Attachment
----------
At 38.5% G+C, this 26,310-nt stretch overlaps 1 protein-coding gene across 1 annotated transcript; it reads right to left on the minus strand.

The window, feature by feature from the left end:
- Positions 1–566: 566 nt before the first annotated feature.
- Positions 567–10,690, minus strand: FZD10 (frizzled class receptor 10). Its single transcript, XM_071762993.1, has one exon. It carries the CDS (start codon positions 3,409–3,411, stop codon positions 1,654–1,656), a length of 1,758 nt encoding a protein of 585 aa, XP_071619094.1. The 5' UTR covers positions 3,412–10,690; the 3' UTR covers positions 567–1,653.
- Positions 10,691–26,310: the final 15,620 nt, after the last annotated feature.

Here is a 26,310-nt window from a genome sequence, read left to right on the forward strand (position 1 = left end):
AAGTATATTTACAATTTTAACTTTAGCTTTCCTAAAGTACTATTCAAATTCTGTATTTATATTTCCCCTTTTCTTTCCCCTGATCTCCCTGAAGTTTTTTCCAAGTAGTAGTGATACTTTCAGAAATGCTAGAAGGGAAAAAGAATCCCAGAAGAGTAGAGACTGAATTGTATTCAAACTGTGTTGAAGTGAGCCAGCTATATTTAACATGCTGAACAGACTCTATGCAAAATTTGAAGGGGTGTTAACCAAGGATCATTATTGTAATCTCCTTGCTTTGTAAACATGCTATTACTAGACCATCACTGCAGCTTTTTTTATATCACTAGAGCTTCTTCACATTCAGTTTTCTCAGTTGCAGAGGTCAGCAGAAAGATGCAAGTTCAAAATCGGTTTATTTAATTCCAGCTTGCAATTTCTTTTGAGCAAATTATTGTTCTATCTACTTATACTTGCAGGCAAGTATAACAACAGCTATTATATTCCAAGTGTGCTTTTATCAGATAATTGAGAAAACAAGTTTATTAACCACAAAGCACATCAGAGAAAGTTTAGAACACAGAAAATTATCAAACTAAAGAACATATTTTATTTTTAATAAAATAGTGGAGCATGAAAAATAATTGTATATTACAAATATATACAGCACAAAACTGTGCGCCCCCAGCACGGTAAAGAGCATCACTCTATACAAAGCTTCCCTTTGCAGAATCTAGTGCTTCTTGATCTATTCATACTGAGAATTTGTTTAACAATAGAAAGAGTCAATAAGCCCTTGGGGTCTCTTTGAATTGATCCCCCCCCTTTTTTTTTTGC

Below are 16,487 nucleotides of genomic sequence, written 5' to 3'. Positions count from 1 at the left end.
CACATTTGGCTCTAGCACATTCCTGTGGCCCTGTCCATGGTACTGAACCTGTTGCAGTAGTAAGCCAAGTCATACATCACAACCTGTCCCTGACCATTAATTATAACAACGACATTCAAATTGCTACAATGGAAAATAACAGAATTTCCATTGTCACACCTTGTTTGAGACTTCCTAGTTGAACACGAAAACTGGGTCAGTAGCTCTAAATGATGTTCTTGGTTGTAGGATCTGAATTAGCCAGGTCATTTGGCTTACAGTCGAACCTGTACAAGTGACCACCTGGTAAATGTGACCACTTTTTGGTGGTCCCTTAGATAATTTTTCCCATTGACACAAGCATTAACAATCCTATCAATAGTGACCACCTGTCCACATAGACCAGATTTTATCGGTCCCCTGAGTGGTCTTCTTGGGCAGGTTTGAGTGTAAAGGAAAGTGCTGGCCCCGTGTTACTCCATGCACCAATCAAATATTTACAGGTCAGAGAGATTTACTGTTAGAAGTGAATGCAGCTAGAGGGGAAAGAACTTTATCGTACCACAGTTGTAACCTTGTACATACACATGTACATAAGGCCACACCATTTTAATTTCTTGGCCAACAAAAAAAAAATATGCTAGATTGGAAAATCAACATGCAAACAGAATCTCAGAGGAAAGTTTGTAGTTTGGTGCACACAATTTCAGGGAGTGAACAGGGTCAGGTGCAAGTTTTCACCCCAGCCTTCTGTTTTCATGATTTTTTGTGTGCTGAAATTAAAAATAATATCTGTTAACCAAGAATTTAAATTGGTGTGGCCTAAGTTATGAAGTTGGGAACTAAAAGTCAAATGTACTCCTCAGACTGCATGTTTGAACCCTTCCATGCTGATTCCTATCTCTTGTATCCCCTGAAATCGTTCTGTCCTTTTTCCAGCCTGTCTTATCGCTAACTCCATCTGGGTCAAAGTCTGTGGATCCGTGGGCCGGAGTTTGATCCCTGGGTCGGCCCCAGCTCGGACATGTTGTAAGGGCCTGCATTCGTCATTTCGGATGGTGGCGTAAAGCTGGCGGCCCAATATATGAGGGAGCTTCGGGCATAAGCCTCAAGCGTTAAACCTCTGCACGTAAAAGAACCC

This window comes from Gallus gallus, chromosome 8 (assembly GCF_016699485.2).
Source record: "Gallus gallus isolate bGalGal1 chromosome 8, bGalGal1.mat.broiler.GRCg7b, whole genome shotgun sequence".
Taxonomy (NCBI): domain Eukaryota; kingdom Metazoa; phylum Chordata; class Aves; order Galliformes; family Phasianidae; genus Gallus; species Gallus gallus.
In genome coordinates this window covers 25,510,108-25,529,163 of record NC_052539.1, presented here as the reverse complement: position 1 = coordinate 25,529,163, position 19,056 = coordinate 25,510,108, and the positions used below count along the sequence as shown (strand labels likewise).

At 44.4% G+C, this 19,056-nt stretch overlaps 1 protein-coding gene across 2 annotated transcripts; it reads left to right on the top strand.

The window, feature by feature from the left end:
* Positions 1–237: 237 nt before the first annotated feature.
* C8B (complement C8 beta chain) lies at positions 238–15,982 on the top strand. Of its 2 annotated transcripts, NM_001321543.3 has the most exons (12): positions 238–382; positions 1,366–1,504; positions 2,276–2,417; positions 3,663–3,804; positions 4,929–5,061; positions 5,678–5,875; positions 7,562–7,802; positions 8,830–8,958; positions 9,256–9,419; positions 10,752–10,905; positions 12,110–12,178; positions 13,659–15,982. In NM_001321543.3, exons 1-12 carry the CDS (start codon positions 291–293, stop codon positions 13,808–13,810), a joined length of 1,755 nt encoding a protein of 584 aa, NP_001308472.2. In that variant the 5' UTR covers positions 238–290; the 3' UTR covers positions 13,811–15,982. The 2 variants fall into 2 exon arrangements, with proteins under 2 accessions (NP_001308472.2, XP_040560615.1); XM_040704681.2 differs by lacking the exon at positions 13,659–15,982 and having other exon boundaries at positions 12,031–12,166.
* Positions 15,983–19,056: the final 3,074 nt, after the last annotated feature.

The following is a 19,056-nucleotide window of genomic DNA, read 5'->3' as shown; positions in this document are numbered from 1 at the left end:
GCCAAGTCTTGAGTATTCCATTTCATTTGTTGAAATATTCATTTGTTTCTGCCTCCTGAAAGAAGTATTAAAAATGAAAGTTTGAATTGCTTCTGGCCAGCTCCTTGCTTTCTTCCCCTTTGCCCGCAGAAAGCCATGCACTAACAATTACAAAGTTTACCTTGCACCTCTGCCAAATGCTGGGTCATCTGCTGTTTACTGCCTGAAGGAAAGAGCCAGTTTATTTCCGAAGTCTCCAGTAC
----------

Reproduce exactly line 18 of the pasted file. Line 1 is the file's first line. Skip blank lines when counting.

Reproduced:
* Positions 15,983–19,056: the final 3,074 nt, after the last annotated feature.